Wilson’s complete rifle systems are brilliant, but I needed to stay on task. My eyes were focused on the crown jewel of the project, the Wilson Combat precision crafted stainless steel-fluted 18” match grade Recon Tactical barrel chambered in 6.8 SPC II with a 1:11 twist. All of Wilson Combat’s barrels are match grade and crafted from 416R rifle rated steel on computer controlled equipment to proprietary specifications. The feed ramps and bore are hand polished and the bore goes through a lapping process which improves accuracy. Other features include a precision muzzle crown, optimized chamber and gas port and clear CNC markings. Wilson Combat has several more barrels in 6.8SPC II available. Barrel lengths are available in 11.3”, 14.7”, 16” and 18”. All the barrels feature a 1:11 twist. No matter if you’re running a short barrel rifle, carbine or long range rifle, there is a match barrel option for you.

Wilson Combat

While I was at work a few weeks ago, I received a text alert on my phone confirming the barrel delivery. I imagine I broke a few traffic laws on the way home. I felt the anxiety of a child the night before Christmas as I opened the door and spotted the package on the kitchen counter. The Wilson Combat packaging tape mocked me as I wrestled with the box. Finally, I drew the barrel out like King Arthur freeing Excalibur from the stone for the first time. The polished stainless steel shined brightly in the light. The fluting was flawless in its design. Wow! I was in awe over the brilliance of this barrel.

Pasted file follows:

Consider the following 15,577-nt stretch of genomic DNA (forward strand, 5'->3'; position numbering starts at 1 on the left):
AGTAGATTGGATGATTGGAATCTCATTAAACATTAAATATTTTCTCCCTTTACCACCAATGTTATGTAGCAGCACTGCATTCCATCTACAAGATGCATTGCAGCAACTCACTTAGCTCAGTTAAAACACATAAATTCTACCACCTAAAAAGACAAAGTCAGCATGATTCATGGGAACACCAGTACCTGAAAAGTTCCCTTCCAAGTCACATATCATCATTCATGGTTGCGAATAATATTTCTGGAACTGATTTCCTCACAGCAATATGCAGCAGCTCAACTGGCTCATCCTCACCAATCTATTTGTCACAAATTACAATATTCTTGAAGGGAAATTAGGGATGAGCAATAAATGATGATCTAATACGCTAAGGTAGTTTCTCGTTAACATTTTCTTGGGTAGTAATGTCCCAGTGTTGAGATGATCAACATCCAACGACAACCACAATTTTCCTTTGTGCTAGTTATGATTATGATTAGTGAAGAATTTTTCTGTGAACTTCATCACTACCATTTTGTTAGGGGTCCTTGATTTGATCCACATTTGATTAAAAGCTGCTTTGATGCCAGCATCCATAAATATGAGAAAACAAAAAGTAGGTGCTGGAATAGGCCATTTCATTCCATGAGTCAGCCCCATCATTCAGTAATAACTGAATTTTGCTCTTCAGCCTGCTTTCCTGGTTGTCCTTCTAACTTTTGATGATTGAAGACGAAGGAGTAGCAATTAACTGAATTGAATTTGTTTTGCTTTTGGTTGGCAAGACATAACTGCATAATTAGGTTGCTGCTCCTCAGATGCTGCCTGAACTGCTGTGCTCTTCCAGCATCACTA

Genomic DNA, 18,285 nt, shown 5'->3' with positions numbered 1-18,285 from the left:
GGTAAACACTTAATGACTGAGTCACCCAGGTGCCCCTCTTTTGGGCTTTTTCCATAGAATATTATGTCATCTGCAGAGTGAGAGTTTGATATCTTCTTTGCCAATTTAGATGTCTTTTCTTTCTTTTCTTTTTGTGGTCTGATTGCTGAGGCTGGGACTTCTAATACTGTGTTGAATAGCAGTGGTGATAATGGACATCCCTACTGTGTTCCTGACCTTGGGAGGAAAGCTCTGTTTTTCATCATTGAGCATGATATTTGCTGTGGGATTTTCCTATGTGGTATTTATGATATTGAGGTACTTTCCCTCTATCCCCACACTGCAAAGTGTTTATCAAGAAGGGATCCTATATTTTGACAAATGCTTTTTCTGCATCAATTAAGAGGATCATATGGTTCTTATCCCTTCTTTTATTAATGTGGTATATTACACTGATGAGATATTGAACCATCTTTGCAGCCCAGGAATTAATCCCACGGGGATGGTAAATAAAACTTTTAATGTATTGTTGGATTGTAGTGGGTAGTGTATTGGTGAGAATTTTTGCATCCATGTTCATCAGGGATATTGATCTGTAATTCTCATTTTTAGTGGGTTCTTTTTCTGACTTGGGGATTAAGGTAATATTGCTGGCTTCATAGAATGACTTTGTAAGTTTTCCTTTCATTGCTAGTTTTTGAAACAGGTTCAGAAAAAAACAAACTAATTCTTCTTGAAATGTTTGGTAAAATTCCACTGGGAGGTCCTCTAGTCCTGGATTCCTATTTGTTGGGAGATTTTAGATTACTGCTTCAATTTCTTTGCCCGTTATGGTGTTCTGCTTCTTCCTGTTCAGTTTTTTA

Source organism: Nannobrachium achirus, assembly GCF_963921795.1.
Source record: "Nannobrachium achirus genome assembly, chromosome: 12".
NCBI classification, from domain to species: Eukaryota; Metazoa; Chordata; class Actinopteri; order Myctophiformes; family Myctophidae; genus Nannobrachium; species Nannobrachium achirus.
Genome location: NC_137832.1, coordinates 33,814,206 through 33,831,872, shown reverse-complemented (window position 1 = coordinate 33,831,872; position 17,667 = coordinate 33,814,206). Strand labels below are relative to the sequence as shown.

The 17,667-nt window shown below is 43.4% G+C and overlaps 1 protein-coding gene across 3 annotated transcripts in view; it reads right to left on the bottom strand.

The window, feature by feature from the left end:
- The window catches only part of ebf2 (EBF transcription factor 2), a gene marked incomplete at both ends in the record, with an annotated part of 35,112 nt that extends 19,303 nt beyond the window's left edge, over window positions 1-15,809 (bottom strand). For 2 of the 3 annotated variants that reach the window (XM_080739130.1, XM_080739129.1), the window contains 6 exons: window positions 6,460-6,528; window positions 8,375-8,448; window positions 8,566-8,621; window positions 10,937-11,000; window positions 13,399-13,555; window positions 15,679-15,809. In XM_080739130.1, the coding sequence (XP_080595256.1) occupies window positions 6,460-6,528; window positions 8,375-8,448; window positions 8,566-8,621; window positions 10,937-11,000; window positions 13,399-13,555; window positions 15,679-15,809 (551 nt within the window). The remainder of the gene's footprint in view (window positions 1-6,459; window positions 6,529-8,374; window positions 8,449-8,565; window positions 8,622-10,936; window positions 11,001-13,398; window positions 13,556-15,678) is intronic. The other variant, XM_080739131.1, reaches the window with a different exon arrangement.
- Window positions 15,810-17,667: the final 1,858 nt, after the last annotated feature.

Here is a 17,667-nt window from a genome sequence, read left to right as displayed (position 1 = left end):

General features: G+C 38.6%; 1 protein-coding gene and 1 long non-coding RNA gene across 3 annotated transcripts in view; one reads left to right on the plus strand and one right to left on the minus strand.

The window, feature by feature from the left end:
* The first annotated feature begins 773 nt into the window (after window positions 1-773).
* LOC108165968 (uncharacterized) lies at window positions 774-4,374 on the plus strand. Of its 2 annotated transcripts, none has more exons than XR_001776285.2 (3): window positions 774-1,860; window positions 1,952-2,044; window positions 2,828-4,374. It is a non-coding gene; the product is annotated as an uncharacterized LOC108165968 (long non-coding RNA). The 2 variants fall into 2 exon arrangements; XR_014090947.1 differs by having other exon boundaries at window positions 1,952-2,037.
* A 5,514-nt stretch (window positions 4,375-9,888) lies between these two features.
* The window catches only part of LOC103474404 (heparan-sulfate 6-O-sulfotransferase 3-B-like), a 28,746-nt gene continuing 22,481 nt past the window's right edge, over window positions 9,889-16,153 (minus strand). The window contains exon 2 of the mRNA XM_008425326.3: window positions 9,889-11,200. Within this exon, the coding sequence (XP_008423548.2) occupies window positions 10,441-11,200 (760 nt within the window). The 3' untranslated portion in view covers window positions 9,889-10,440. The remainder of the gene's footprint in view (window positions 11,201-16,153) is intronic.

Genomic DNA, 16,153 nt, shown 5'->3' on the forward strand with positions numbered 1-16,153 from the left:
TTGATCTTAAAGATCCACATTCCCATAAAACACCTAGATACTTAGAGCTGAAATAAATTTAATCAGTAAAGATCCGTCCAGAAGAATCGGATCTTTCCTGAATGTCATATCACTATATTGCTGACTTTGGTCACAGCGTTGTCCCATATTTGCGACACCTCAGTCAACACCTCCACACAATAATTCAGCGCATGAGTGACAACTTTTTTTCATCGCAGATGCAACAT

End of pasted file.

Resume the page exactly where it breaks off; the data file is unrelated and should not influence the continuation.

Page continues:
Without question, the Wilson Combat match barrel is the center piece of this project and the sub moa groups it produces justifies why I went with Wilson Combat from the start. I’d imagine with a little more time behind the trigger, I can get the groups even tighter. Moreover, the team was kind enough to add a Wilson Combat adjustable gas block too, which adds to the accuracy of the match barrel. The gas block’s Chromoly steel and melonite finish provides durability under the harshest conditions and the locking hex screw design is a step up over the click design. The proprietary design provides optimal flexibility for the hand loader looking for precision gas tuning. It also benefits the shooter by reducing recoil, reducing stress on other operating parts and produces less carbon build up which enhances reliability and accuracy.

6.8 accuracy

The Wilson Combat Match Barrel is a brilliant choice and it shoots like a dream, but the challenge I have now is the rest of the rifle. Don’t get me wrong the original Rock River Barrel, Magpul furniture and Spikes Battle Trigger are nice, but we need to go BIG! Anything less would be a disservice to my Wilson Combat barrel. To make the 6.8 to 6.great, the one platform for training, home defense and hunting, I need to match the quality of all the individual parts to that of the barrel. The project just got more interesting. So much more to come!